Intracranial Lesions with Low Signal Intensity on T2-weighted MR Images - Review of Pathologies.

Zimny A, Neska-Matuszewska M, Bladowska J, Sąsiadek MJ - Pol J Radiol (2015)

Fahr’s disease. Unenhanced CT image (A) shows typical bilateral calcifications in the region of basal ganglia. T2-weighted image (B) shows hypointense both globi pallidi, while T2* image (C) reveals larger areas of hypointensity due to a susceptibility artifact and a “blooming effect”.
© Copyright Policy - open-access
Related In: Results  -  Collection

Show All Figures
getmorefigures.php?uid=PMC4307690&req=5

f14-poljradiol-80-40: Fahr’s disease. Unenhanced CT image (A) shows typical bilateral calcifications in the region of basal ganglia. T2-weighted image (B) shows hypointense both globi pallidi, while T2* image (C) reveals larger areas of hypointensity due to a susceptibility artifact and a “blooming effect”.
Mentions: Calcium-containing structures (cortical bone, calcifications) are typically hypointense on both T1-weighted and T2-weighted images. Calcium has non-mobile protons bound to macromolecules which results in signal void most apparent on T2-weighted MR images. The most common non-tumorous location of calcium deposits and calcifications are basal ganglia, thalamus and cerebellum. Fine calcifications within the basal ganglia are mostly incidental findings without clinical significance. The remarkable calcifications of the basal ganglia and cerebellum (dentate nucleus) have been traditionally called Fahr’s disease (Figure 14). This idiopathic disorder can appear at any stage of life causing dementia and the loss of routine motor skills [6,24].

Bottom Line: In this article we presented intracranial pathological substances and lesions with low signal intensity on T2-weighted images.Eight groups of substances were discussed i.e. 1.Gadolinium-based contrast materials, 2. hemoglobin degradation products 3. melanin, 4. mucous- or protein-containing lesions, 5. highly cellular lesions, 6. lesions containing mineral substances such as: calcium, copper and iron, 7. turbulent and rapid blood or CSF flow 8. air-containing spaces.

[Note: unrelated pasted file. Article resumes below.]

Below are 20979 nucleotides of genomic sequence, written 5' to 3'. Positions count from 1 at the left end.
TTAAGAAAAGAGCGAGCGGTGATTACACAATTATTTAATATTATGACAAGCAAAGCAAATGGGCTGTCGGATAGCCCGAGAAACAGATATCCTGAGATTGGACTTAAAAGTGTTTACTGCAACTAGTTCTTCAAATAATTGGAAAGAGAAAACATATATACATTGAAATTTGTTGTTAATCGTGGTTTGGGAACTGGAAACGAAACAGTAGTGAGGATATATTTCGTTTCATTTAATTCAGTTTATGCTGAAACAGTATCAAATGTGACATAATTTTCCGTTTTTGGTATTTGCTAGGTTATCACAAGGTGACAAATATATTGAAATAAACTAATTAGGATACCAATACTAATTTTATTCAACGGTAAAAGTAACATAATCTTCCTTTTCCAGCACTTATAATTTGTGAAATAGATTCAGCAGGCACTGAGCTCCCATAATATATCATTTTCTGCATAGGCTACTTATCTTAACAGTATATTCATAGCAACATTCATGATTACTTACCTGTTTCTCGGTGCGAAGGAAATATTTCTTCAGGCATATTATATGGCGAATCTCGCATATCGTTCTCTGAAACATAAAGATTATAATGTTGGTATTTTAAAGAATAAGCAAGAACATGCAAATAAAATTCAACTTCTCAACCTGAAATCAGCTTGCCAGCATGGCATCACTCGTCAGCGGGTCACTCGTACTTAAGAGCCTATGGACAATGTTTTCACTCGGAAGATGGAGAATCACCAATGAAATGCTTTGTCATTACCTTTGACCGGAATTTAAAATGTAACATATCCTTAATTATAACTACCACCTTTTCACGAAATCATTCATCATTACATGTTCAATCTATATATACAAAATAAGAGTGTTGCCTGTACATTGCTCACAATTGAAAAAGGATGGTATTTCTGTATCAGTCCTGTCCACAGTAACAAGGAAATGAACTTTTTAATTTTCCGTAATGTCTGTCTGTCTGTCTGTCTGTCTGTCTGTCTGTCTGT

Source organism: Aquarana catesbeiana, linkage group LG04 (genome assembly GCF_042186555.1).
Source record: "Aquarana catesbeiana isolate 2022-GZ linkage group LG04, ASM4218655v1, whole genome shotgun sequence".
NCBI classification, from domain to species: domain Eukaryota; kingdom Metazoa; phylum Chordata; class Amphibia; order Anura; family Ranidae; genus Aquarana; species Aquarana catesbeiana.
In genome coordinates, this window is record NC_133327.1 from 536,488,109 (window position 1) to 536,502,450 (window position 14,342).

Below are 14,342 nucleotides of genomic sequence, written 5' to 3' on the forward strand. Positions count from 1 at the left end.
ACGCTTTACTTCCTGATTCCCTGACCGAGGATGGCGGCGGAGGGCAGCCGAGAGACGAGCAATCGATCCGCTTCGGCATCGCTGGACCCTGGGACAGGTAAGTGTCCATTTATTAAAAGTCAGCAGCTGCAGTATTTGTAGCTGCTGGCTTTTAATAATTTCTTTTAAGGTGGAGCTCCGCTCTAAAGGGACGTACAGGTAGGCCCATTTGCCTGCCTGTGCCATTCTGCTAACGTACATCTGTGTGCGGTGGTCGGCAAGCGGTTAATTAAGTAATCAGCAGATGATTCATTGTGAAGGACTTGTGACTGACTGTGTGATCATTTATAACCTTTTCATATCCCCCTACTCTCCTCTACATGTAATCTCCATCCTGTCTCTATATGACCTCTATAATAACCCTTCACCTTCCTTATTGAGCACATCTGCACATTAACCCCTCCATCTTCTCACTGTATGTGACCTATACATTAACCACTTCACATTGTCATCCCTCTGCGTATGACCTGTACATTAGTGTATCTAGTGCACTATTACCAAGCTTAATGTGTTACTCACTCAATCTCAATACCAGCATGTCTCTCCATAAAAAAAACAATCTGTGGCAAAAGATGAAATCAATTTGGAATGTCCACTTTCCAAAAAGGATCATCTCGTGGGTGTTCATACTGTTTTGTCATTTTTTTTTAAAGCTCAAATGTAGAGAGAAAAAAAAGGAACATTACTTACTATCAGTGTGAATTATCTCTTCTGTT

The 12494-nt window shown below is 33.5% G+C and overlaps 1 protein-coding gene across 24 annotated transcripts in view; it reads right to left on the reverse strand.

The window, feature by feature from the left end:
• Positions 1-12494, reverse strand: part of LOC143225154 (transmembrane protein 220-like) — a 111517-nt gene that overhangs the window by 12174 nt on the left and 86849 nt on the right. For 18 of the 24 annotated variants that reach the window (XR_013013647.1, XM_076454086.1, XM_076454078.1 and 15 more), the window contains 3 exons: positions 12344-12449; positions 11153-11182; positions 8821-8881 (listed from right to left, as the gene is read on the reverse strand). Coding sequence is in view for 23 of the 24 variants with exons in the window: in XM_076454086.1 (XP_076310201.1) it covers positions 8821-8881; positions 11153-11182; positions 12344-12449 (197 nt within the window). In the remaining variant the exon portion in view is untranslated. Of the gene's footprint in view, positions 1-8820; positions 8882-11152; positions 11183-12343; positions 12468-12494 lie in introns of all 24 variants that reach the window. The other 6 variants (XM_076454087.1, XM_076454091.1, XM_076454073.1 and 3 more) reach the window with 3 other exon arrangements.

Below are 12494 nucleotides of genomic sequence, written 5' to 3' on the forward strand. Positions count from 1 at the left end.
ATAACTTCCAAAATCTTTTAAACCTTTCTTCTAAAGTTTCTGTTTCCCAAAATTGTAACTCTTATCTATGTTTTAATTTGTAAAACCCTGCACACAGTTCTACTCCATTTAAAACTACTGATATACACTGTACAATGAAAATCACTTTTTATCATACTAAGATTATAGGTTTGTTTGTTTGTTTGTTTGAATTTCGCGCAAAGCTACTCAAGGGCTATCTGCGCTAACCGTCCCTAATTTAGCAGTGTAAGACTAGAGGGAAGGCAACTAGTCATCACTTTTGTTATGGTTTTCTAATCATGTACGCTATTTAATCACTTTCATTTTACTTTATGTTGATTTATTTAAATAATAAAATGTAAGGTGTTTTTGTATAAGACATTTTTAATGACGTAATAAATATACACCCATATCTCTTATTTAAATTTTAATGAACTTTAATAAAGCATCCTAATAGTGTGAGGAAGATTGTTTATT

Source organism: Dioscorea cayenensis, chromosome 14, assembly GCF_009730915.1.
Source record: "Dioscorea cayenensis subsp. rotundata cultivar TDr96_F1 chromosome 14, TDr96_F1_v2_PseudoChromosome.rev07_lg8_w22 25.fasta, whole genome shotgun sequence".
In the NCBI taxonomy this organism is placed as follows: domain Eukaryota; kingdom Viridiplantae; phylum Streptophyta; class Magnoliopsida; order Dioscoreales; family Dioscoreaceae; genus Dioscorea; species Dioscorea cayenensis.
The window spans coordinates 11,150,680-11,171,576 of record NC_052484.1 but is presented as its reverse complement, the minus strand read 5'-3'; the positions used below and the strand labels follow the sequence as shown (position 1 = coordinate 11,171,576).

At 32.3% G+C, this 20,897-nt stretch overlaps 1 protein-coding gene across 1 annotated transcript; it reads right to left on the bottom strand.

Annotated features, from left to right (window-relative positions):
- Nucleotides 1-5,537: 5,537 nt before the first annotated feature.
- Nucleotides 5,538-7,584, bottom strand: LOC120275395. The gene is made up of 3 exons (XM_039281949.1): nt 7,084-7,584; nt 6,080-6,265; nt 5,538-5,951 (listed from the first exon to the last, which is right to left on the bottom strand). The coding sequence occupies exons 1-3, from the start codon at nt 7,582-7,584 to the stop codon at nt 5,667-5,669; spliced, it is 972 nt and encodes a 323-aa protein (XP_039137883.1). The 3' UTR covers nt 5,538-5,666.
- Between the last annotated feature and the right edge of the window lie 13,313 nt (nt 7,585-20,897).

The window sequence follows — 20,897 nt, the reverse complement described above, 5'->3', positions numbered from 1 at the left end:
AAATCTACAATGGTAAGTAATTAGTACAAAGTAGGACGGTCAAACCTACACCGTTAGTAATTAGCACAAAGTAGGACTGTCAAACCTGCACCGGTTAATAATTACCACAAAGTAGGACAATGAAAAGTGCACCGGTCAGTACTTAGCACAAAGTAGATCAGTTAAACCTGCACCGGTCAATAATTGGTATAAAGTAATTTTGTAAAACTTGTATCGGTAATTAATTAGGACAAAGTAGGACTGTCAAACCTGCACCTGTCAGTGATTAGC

View Article: PubMed Central - PubMed

Affiliation: Department of General and Interventional Radiology and Neuroradiology, Wrocław Medical University, Wrocław, Poland.

ABSTRACT
In this article we presented intracranial pathological substances and lesions with low signal intensity on T2-weighted images. Eight groups of substances were discussed i.e. 1. Gadolinium-based contrast materials, 2. hemoglobin degradation products 3. melanin, 4. mucous- or protein-containing lesions, 5. highly cellular lesions, 6. lesions containing mineral substances such as: calcium, copper and iron, 7. turbulent and rapid blood or CSF flow 8. air-containing spaces. Appropriate interpretation of signal intensity as well as analysis of lesion location and clinical symptoms enable a correct choice of a further diagnostic algorithm or, in many cases, final diagnosis based exclusively on an MRI examination.

No MeSH data available.


Related in: MedlinePlus